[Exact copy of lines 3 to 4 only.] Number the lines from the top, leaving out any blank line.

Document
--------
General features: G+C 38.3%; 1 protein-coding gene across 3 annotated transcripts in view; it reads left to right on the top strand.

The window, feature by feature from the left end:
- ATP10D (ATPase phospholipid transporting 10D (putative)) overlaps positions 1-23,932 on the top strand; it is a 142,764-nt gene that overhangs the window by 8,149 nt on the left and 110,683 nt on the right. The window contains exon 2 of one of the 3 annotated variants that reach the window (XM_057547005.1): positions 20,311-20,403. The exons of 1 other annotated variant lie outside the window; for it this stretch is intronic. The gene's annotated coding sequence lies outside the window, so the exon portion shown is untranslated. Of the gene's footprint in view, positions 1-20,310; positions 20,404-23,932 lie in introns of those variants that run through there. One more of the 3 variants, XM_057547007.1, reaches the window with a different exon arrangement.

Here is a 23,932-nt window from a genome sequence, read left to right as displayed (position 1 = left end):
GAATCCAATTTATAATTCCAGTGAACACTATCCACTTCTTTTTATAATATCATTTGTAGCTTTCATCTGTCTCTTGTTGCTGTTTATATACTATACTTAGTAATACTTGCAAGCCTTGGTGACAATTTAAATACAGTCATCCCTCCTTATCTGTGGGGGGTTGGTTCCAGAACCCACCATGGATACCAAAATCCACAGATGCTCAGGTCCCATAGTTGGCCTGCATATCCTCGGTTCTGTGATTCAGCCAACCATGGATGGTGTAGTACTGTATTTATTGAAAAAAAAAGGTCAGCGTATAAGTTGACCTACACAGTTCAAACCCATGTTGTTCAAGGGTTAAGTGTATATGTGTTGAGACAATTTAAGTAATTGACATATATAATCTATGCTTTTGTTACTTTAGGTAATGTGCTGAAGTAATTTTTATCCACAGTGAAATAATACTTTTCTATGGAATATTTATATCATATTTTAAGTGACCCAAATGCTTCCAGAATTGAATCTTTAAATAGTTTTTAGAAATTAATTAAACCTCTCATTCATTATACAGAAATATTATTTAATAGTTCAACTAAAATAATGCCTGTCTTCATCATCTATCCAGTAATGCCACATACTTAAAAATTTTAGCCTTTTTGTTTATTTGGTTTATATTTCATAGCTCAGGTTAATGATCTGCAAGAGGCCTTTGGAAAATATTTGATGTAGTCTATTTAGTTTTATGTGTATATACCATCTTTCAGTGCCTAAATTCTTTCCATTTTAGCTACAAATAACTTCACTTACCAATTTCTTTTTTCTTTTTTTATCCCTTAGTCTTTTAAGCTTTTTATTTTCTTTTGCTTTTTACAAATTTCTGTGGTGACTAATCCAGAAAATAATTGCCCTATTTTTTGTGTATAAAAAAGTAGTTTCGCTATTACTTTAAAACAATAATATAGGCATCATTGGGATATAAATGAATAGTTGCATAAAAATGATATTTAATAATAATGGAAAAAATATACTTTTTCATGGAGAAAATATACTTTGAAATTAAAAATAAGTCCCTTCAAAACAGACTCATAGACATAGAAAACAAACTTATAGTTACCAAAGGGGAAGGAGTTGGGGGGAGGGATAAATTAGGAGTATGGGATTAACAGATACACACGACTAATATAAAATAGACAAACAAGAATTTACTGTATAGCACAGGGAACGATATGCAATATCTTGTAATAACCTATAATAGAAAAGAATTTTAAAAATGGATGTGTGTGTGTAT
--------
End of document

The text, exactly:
- ATP10D (ATPase phospholipid transporting 10D (putative)) overlaps positions 1-23,932 on the top strand; it is a 142,764-nt gene that overhangs the window by 8,149 nt on the left and 110,683 nt on the right. The window contains exon 2 of one of the 3 annotated variants that reach the window (XM_057547005.1): positions 20,311-20,403. The exons of 1 other annotated variant lie outside the window; for it this stretch is intronic. The gene's annotated coding sequence lies outside the window, so the exon portion shown is untranslated. Of the gene's footprint in view, positions 1-20,310; positions 20,404-23,932 lie in introns of those variants that run through there. One more of the 3 variants, XM_057547007.1, reaches the window with a different exon arrangement.

Here is a 23,932-nt window from a genome sequence, read left to right as displayed (position 1 = left end):